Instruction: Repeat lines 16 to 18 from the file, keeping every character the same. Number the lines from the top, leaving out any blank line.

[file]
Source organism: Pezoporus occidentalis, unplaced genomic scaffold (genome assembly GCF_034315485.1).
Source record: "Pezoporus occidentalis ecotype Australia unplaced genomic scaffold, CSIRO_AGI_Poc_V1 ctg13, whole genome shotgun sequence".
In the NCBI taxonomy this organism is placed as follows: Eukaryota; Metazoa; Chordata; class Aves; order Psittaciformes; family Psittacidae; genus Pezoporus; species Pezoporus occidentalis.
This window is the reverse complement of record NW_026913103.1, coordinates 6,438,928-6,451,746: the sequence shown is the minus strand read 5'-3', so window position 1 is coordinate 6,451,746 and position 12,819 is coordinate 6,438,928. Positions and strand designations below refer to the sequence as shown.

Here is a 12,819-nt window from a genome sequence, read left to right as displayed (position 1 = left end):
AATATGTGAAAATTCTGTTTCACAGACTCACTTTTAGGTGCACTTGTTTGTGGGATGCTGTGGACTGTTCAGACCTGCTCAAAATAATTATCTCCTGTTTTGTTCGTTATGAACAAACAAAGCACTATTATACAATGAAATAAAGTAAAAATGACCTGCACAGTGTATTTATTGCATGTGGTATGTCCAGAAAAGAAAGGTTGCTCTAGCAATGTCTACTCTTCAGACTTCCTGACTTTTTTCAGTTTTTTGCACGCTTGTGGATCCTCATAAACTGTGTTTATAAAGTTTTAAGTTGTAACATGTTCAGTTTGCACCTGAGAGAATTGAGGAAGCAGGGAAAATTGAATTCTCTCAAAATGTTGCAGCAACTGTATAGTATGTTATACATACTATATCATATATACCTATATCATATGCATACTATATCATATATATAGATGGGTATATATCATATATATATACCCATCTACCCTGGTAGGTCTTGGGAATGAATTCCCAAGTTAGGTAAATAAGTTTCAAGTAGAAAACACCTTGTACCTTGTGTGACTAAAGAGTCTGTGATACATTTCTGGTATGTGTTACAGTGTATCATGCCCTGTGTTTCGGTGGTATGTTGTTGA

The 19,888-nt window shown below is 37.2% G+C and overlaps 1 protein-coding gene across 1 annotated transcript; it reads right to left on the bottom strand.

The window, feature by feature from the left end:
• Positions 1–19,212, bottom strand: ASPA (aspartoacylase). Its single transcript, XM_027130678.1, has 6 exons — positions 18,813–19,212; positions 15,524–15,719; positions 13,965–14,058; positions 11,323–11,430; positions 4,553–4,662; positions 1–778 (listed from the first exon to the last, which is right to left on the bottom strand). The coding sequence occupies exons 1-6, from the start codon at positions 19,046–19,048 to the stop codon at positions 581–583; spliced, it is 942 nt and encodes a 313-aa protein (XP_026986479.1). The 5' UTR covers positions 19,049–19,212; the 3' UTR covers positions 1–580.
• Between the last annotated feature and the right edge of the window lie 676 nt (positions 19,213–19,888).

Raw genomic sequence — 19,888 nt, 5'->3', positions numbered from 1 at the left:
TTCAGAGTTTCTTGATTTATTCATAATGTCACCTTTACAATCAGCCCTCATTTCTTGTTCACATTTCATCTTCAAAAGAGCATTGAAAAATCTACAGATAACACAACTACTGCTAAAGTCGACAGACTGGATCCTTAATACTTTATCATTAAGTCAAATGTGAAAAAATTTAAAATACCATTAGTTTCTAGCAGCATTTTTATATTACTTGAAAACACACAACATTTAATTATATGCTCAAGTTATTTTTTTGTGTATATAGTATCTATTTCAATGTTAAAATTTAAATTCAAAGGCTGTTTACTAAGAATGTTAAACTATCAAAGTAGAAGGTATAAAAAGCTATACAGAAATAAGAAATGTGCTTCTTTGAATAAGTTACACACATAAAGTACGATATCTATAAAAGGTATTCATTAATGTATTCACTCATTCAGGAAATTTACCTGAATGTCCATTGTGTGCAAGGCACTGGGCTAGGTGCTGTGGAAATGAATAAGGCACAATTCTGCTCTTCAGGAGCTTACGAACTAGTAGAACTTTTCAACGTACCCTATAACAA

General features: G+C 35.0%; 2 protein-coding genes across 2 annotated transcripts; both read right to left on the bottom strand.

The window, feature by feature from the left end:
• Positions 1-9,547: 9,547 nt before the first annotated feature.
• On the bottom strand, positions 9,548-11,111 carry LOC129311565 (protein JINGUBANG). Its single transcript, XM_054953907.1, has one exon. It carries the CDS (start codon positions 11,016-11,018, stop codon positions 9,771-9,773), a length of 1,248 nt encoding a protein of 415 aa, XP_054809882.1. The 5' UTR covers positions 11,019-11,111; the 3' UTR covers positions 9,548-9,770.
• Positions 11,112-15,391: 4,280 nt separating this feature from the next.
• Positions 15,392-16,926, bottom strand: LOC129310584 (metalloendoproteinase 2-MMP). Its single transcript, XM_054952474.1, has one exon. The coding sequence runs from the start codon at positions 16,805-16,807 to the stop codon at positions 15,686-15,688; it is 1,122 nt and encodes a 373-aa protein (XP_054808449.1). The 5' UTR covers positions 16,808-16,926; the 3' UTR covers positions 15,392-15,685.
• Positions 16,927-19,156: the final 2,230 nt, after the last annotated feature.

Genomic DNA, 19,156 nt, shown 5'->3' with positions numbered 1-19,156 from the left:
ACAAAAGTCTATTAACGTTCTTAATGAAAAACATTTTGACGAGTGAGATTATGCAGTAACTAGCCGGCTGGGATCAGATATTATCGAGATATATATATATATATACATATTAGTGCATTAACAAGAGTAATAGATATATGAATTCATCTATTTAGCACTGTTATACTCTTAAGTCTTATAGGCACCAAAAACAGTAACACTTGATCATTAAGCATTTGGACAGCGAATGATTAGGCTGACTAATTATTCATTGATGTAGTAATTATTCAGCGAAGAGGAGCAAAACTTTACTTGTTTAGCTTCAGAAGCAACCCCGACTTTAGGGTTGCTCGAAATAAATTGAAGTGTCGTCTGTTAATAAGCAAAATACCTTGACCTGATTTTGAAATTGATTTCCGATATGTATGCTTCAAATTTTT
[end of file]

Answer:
• On the bottom strand, positions 9,548-11,111 carry LOC129311565 (protein JINGUBANG). Its single transcript, XM_054953907.1, has one exon. It carries the CDS (start codon positions 11,016-11,018, stop codon positions 9,771-9,773), a length of 1,248 nt encoding a protein of 415 aa, XP_054809882.1. The 5' UTR covers positions 11,019-11,111; the 3' UTR covers positions 9,548-9,770.
• Positions 11,112-15,391: 4,280 nt separating this feature from the next.
• Positions 15,392-16,926, bottom strand: LOC129310584 (metalloendoproteinase 2-MMP). Its single transcript, XM_054952474.1, has one exon. The coding sequence runs from the start codon at positions 16,805-16,807 to the stop codon at positions 15,686-15,688; it is 1,122 nt and encodes a 373-aa protein (XP_054808449.1). The 5' UTR covers positions 16,808-16,926; the 3' UTR covers positions 15,392-15,685.